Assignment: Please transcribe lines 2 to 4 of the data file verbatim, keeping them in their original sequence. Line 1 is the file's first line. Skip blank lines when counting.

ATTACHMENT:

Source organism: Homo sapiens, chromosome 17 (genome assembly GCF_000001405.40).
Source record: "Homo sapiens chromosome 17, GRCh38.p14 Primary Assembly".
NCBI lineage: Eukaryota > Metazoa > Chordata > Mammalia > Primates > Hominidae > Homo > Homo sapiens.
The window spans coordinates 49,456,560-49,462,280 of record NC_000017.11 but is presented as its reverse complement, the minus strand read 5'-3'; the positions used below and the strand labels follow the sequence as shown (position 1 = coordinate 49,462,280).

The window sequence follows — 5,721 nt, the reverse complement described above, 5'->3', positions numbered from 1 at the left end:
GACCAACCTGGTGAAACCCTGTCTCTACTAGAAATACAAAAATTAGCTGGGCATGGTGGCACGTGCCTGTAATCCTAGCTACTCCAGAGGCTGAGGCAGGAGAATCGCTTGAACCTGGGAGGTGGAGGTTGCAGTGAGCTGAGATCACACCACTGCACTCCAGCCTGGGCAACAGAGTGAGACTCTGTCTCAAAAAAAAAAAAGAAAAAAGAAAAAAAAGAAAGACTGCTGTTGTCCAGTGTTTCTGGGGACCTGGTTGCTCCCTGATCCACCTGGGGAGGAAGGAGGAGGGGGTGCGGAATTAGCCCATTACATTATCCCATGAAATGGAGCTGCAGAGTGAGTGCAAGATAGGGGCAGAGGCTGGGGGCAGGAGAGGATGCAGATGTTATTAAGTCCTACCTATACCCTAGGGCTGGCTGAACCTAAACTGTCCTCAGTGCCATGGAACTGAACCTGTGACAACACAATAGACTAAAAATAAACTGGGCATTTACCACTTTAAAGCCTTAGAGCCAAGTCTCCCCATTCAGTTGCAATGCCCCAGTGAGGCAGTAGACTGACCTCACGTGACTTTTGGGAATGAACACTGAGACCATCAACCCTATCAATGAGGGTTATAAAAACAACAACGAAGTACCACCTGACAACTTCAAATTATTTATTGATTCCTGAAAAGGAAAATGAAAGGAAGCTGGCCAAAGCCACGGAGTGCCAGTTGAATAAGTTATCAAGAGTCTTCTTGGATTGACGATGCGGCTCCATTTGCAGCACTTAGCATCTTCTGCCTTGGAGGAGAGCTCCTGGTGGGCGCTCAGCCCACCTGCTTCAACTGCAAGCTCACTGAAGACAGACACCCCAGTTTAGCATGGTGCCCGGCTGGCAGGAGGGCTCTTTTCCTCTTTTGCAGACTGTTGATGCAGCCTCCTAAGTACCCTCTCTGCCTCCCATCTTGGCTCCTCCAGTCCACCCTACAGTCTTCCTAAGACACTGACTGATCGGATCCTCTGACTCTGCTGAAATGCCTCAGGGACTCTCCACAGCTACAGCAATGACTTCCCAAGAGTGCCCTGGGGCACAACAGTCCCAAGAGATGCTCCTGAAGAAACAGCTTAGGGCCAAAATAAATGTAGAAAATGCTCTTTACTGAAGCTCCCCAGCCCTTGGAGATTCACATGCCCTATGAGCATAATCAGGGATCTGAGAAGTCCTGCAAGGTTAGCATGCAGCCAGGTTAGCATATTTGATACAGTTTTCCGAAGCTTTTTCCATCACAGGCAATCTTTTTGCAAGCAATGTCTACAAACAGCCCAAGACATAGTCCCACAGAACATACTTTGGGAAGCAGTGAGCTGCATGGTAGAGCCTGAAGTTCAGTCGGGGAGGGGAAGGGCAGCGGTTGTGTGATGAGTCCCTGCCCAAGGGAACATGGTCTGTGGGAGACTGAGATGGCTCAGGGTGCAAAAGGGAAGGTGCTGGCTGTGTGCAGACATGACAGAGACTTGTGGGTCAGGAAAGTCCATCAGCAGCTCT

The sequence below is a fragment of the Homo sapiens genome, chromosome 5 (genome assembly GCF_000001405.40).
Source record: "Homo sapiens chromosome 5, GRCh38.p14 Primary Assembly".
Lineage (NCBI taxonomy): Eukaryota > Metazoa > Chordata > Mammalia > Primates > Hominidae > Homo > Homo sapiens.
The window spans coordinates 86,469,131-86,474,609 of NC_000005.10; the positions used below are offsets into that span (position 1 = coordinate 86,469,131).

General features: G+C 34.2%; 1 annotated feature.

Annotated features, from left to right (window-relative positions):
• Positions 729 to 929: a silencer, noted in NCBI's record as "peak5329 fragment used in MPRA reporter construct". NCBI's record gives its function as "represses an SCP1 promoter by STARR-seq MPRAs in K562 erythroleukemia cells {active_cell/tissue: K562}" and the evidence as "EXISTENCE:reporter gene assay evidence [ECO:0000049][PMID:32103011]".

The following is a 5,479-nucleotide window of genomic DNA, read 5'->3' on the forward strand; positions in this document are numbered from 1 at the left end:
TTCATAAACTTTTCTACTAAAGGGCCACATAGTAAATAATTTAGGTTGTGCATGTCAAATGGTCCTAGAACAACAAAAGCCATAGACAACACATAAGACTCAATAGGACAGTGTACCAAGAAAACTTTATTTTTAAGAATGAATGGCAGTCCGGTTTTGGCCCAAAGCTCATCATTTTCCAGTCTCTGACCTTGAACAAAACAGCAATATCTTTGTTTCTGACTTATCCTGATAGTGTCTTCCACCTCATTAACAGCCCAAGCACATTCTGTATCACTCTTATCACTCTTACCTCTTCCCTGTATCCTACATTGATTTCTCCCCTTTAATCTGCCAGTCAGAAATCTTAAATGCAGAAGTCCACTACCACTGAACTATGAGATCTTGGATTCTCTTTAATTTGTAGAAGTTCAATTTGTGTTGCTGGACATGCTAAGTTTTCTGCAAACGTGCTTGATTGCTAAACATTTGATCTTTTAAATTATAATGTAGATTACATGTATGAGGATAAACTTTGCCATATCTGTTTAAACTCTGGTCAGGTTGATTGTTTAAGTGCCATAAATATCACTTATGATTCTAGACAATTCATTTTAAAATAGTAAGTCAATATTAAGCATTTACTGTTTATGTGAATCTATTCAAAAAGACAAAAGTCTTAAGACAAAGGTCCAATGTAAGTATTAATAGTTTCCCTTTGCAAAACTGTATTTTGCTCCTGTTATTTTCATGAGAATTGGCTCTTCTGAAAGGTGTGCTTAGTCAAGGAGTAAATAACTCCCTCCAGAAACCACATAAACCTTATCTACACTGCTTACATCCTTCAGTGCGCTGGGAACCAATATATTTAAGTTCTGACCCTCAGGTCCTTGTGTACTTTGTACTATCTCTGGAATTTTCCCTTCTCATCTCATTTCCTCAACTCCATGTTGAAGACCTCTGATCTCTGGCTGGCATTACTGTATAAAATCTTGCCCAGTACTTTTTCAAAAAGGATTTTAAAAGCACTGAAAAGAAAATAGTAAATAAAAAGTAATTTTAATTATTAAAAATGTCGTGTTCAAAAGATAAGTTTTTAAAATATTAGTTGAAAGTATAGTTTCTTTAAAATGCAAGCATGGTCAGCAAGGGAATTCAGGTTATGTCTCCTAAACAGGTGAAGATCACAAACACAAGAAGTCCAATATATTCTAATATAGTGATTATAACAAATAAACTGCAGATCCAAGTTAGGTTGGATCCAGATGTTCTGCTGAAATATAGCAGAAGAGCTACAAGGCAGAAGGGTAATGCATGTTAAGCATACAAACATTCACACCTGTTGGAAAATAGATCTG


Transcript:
Source record: "Homo sapiens chromosome 17, GRCh38.p14 Primary Assembly".
NCBI lineage: Eukaryota > Metazoa > Chordata > Mammalia > Primates > Hominidae > Homo > Homo sapiens.
The window spans coordinates 49,456,560-49,462,280 of record NC_000017.11 but is presented as its reverse complement, the minus strand read 5'-3'; the positions used below and the strand labels follow the sequence as shown (position 1 = coordinate 49,462,280).